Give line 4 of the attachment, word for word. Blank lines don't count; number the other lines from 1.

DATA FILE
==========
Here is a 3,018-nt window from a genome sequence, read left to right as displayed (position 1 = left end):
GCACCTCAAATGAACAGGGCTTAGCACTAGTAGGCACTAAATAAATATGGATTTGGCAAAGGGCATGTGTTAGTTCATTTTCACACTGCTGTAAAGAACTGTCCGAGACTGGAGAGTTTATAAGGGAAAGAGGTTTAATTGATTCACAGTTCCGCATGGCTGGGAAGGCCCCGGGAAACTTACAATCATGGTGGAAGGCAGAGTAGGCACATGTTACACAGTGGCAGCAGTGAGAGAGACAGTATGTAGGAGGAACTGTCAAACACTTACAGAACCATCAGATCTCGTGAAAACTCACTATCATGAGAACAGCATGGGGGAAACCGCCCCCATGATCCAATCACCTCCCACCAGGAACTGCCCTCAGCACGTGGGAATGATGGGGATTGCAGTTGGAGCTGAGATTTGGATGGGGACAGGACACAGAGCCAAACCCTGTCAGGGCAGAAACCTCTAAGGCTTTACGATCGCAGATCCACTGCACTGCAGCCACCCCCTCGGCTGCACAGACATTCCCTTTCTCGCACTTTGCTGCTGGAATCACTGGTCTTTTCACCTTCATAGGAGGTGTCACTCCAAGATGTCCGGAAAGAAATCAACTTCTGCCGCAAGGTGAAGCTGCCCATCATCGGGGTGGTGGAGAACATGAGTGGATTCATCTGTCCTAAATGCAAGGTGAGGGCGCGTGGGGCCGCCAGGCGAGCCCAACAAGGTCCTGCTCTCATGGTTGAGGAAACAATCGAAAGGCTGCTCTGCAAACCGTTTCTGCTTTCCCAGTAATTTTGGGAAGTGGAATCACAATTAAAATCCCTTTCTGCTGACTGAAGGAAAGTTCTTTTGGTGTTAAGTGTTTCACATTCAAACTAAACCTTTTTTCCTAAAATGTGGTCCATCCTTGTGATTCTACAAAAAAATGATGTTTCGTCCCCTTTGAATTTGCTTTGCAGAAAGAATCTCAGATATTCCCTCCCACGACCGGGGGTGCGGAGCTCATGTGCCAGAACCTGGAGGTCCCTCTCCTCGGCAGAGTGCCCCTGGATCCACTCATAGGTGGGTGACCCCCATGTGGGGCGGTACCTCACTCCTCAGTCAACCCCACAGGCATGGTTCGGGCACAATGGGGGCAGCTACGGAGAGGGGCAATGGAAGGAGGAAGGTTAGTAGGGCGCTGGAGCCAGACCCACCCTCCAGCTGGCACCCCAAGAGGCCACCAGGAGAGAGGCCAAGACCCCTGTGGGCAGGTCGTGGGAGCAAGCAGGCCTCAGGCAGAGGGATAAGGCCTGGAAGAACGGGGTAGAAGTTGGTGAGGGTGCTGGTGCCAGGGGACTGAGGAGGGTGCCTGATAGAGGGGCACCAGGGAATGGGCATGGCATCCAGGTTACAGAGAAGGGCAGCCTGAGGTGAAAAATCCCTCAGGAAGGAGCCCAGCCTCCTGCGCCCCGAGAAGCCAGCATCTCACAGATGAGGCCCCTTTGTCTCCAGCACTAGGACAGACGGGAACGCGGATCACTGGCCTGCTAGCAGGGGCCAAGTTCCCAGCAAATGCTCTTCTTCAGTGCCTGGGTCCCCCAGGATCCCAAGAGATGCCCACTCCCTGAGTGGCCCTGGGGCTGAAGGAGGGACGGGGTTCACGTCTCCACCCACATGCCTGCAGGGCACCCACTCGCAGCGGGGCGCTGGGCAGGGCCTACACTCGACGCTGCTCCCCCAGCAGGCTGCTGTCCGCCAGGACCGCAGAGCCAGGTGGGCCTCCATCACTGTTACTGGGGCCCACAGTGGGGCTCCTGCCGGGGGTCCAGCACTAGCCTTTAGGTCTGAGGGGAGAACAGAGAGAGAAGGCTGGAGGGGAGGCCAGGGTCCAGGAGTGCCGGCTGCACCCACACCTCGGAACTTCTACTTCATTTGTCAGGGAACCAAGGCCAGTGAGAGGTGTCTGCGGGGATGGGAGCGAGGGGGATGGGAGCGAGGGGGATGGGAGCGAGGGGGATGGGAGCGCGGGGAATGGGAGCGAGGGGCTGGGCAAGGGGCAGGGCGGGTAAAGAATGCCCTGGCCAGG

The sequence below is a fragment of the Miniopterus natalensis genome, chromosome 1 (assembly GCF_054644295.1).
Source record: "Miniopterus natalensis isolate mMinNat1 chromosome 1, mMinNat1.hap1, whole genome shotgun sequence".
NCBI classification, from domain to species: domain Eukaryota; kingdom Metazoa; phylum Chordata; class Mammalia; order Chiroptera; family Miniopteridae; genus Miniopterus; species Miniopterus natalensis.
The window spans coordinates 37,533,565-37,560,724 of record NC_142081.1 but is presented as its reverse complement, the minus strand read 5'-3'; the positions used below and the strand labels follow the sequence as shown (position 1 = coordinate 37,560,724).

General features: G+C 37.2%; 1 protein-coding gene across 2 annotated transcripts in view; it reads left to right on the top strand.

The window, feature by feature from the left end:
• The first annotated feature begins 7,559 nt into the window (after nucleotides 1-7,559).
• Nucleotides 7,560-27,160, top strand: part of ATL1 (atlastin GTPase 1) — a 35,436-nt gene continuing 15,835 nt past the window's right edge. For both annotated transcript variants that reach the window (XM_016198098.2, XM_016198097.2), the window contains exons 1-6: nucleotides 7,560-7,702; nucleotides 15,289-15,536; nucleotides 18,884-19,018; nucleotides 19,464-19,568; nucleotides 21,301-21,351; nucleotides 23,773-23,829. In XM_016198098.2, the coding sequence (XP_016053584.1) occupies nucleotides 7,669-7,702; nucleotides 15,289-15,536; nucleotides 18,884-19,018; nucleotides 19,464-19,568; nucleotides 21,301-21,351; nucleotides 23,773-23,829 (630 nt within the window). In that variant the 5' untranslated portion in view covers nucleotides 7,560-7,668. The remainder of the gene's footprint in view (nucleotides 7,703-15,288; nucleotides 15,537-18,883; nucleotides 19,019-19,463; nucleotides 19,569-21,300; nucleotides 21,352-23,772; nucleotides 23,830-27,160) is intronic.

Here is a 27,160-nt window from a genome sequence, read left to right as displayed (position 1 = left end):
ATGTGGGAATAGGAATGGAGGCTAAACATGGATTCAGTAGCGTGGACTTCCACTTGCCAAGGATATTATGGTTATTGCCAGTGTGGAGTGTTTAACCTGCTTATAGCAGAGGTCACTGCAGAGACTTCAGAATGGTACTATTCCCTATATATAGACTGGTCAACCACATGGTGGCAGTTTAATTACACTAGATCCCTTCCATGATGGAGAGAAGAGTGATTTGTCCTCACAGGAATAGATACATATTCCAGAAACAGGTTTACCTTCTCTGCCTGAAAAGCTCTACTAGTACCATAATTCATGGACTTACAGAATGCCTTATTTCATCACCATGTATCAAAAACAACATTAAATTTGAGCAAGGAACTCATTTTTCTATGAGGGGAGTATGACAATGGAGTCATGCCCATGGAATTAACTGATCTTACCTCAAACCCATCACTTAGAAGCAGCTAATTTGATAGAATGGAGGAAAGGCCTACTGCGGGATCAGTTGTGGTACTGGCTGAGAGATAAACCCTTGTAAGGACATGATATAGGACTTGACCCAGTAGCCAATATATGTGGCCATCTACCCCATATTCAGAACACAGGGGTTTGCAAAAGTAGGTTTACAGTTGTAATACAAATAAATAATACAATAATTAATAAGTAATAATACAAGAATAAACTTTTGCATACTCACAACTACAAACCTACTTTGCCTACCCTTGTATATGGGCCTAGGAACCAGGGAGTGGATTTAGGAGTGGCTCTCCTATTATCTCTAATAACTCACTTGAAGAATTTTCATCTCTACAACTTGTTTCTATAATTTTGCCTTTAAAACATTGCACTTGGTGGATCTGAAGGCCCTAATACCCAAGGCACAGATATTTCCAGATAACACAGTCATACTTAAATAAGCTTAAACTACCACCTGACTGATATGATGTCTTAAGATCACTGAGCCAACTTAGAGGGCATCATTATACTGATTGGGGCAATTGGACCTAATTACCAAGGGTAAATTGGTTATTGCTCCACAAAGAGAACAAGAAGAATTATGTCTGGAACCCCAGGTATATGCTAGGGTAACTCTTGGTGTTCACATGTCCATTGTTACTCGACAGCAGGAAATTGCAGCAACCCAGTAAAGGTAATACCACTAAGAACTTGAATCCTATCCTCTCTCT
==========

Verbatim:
Source record: "Miniopterus natalensis isolate mMinNat1 chromosome 1, mMinNat1.hap1, whole genome shotgun sequence".